Here is an excerpt from the letter, which you can read in its entirety by clicking on the image to the right:

“Dear Brothers,

In the early days of January in the New Year we will sadly recall that 10 years ago we were shocked by the revelations in the media of sexual abuse perpetrated by members of our own Boston clergy.  Cardianl Sean and the archdiocese will be marking this in a number of ways.  Among those will be a series of media interviews in the coming days in which the Cardinal will reflect on the events of that time, the harm caused to the victims of such crimes, and the many steps that have been taken to protect children in the Church.  The Cardinal will also release a letter during the first week of January speaking of the contrition of the Church for the harm that has been done, but also recalling with gratitude the help so many people have offered in responding to this crisis, and the commitment the Archdiocese continues to give to the safety of children.

It seems very appropriate that the Church throughout the Archdiocese join together in prayer in these days.  With this letter is a series of sample intercessions for use in the Prayer of the Faithful in your parish Masses the weekend of January 7/8.  We ask you to use these prayers,  and to continue to pray for all affected by sexual abuse in any way.

  1. For all those who have been hurt in body, mind, and spirit by those who betrayed the trust placed in them: that the Lord Jesus, who turns darkness into light, will join their pain and suffering to his own, and grant them peace. We pray to the Lord.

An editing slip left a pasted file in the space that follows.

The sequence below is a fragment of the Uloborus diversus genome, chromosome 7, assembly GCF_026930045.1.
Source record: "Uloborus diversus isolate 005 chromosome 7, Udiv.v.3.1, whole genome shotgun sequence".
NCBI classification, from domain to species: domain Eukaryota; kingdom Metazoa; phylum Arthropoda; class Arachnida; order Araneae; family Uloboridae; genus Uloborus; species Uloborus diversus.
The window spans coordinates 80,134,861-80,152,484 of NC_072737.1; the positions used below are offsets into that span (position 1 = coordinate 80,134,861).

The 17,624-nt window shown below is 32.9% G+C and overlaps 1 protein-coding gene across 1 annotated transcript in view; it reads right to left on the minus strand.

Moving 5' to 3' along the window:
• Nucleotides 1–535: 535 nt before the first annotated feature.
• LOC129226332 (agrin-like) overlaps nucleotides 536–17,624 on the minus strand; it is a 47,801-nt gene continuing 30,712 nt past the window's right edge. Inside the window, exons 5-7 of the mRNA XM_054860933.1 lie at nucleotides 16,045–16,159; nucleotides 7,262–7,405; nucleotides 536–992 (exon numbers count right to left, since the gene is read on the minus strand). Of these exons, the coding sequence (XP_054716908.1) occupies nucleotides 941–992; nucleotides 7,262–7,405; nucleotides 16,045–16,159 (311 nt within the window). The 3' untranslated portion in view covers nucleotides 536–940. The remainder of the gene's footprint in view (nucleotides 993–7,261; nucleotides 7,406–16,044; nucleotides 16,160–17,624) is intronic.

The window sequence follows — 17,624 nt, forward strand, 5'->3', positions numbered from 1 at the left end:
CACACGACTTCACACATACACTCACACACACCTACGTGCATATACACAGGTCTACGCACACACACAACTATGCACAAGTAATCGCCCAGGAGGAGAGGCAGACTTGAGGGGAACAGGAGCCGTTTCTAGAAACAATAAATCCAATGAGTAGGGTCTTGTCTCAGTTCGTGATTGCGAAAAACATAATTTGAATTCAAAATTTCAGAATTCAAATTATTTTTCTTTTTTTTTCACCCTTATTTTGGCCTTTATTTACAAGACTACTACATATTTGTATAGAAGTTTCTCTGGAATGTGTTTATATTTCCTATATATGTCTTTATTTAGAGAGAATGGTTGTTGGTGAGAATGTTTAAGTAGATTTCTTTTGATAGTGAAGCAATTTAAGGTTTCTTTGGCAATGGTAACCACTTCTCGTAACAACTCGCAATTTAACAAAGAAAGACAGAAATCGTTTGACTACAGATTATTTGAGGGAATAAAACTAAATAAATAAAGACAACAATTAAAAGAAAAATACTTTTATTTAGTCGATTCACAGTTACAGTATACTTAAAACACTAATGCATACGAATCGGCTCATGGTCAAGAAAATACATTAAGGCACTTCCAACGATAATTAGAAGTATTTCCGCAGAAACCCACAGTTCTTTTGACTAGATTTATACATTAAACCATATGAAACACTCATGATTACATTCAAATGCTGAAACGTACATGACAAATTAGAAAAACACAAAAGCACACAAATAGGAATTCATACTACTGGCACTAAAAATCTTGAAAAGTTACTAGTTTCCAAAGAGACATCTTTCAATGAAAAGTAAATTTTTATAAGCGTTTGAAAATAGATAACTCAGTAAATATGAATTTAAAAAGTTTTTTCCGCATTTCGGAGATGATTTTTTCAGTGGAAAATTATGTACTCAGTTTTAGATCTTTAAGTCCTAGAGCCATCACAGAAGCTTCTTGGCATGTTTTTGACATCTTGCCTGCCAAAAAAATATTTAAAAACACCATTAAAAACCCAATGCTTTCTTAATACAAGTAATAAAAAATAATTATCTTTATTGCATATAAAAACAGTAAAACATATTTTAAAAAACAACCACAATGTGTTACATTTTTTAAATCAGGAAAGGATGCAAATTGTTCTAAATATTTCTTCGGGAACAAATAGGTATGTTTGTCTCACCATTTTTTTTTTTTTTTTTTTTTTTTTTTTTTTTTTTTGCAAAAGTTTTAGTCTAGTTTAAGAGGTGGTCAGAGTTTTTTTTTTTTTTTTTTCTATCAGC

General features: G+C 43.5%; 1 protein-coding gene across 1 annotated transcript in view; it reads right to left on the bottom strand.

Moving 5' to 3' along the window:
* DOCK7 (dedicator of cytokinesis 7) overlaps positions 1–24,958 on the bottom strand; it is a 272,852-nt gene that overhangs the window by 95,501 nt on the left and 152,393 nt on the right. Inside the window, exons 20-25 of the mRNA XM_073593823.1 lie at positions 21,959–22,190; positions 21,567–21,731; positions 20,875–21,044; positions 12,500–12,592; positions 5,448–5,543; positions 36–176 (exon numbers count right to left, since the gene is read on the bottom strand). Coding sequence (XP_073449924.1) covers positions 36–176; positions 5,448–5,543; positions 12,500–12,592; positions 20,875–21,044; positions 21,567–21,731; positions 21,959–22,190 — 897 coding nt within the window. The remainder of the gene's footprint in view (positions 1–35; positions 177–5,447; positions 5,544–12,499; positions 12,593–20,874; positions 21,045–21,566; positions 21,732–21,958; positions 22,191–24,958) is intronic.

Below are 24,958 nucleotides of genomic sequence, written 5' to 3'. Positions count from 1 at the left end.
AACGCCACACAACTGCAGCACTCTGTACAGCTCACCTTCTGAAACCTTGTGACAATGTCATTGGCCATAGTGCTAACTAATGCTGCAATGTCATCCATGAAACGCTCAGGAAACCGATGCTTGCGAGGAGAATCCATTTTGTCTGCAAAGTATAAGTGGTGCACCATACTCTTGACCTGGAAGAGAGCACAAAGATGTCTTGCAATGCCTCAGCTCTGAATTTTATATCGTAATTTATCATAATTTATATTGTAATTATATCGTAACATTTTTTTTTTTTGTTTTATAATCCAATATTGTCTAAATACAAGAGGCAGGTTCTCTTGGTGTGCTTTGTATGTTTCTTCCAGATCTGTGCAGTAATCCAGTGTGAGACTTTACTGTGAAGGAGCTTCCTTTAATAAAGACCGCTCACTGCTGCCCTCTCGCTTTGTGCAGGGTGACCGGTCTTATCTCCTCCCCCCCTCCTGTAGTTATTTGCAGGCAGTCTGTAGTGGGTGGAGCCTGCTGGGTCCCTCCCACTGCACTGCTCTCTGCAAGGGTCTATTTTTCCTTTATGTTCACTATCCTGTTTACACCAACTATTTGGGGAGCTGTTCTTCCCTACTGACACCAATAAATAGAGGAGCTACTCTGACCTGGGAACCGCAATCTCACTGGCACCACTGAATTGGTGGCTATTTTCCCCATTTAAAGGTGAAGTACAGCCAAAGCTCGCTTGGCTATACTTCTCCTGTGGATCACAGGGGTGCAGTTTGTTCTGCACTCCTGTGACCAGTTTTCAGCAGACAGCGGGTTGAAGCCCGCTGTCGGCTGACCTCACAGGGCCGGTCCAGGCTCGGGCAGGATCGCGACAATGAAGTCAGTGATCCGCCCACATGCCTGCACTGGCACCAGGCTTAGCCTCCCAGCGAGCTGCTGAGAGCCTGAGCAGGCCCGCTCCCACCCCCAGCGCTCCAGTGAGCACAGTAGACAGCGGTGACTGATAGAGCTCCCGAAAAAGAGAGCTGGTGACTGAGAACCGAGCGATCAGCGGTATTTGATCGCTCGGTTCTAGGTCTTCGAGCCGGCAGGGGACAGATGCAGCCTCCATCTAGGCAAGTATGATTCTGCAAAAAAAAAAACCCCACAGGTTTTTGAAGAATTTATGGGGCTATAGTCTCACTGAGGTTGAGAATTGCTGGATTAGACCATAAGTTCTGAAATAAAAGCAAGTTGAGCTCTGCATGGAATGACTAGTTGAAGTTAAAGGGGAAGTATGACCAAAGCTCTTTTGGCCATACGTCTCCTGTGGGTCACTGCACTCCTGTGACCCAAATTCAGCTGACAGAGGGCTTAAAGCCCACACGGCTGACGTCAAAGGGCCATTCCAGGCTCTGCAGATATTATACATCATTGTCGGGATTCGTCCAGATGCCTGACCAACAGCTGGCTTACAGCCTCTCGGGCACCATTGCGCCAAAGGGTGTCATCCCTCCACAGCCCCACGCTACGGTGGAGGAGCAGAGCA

2. For the Church in Boston and throughout the world: that as we recall the painful memory of abuse in our community we may find in Christ the grace and strength to recommit ourselves to providing a safe place for all God’s children. We pray to the Lord….

Wishing you and the people whom you serve God’s many blessings during this Christmas season.

Fraternally yours in Christ,

Rev. Msgr. Robert P. Deeley, J.C.D.
Vicar General and Moderator of the Curia

BCI acknowledges the horrendous actions and crimes committed against children by some priests and the terrible damage done to children and families. BCI is all for apologizing and continuing to work to bring healing to the victims.  The current Cardinal Archbishop and his predecessor–along with two popes and dozens of bishops–have apologized countless times already. And approximately $3 billion has been paid to settle abuse cases across the U.S. alone. But at what point do we let those wounds finally heal in Boston, stop publishing yet more expansive lists of clergy subject to legitimate and unproven claims, and stop dredging this up over and over again?

For How Long Do We Keep Apologizing?

To be fair, the Catholic Church has a fair number of major errors to apologize and repent for.  The sexual abuse crisis is a major one of them. There were also brutal excesses of the Crusades and Inquisition. Catholics turned their back on the Holocaust.  As we know, in 2000, Pope John Paul II made a sweeping apology for 2,000 years of violence, persecution, blunders, and sins committed against Jews, women, indigenous peoples, the unborn, and other groups .  “We humbly ask for forgiveness for the part that each of us with his or her behaviors has played in such evils thus contributing to disrupting the face of the church. At the same time, as we confess our sins let us forgive the faults committed by others towards us.”